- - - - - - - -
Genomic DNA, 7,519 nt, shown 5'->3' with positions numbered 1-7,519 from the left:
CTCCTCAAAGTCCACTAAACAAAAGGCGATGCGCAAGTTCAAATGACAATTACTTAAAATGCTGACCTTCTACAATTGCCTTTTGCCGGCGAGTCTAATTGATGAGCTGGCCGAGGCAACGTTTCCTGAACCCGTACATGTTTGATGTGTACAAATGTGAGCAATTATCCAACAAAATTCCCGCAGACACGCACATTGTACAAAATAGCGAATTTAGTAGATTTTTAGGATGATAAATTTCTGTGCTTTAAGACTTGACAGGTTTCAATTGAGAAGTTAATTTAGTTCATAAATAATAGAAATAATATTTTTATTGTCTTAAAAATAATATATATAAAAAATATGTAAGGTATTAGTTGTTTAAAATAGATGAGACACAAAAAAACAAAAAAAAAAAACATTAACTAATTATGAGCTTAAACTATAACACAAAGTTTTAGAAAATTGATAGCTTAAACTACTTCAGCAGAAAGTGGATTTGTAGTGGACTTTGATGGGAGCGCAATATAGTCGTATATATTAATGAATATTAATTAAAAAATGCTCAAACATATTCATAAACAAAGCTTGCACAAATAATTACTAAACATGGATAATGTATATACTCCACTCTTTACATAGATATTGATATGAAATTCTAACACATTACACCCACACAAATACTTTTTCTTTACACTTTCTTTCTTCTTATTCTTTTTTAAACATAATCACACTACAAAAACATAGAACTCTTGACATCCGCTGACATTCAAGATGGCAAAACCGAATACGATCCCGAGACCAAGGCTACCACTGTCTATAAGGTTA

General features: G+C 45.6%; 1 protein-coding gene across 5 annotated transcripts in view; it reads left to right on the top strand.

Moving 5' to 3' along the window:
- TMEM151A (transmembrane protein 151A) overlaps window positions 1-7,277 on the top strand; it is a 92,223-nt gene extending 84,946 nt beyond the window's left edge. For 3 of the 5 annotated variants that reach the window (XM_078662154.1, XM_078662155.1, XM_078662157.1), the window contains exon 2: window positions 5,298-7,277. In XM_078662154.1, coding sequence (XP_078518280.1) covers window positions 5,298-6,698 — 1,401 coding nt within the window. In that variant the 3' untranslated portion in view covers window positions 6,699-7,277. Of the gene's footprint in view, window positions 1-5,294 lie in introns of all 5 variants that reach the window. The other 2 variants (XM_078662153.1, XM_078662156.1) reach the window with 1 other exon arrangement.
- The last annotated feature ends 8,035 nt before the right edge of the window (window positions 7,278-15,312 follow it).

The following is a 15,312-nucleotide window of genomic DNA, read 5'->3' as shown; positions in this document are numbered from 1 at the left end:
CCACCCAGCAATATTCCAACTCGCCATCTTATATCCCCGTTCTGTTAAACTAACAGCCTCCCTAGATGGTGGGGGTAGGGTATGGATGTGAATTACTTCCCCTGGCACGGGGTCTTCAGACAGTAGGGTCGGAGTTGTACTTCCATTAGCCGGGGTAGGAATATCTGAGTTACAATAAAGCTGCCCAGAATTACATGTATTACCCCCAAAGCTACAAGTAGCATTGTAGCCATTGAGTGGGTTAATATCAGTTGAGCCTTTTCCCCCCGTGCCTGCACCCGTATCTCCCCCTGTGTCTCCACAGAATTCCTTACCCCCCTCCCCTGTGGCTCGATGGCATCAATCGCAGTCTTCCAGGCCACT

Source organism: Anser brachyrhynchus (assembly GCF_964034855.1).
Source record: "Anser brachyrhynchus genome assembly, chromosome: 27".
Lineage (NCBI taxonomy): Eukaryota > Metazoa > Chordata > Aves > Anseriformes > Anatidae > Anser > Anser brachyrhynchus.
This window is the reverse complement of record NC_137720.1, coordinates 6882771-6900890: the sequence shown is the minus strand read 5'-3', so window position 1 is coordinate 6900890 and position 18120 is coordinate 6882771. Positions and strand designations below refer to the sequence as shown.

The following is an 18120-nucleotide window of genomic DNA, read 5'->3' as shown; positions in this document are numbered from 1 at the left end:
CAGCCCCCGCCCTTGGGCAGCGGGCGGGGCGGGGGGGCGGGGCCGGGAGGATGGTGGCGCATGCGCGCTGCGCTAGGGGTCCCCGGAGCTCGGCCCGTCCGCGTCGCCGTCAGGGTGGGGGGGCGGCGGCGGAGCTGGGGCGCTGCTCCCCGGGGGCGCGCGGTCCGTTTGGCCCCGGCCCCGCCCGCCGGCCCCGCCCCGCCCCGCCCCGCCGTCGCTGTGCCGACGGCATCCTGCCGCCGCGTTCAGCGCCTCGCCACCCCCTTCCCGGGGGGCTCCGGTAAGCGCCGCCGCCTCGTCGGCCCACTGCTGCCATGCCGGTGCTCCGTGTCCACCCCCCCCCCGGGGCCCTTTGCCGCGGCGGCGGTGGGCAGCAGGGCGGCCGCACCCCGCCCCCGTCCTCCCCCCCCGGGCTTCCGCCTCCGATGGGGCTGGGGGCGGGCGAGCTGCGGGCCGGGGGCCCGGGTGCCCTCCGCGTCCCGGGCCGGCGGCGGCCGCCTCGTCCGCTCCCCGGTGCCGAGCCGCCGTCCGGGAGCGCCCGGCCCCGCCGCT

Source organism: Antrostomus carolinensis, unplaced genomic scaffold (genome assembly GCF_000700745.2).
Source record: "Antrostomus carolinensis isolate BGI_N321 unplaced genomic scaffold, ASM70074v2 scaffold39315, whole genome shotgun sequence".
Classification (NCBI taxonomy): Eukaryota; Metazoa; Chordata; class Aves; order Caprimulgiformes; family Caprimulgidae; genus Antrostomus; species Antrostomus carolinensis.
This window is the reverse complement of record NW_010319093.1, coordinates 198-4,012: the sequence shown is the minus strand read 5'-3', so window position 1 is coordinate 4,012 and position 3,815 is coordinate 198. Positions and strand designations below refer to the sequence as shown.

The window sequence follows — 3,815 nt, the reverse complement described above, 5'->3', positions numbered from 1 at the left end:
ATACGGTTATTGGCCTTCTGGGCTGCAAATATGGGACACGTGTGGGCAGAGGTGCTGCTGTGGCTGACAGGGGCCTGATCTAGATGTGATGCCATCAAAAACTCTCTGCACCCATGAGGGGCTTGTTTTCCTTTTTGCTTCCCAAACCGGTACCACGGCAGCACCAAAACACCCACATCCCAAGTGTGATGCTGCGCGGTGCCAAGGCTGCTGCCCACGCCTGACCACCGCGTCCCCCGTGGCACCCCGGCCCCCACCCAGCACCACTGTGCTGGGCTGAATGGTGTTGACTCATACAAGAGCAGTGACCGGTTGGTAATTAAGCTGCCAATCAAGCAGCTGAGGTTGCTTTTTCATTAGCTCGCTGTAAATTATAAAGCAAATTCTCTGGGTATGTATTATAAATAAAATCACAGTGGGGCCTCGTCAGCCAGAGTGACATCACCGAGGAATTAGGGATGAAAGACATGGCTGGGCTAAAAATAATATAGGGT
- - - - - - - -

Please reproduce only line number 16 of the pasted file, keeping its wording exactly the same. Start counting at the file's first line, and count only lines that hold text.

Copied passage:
Source record: "Antrostomus carolinensis isolate BGI_N321 unplaced genomic scaffold, ASM70074v2 scaffold39315, whole genome shotgun sequence".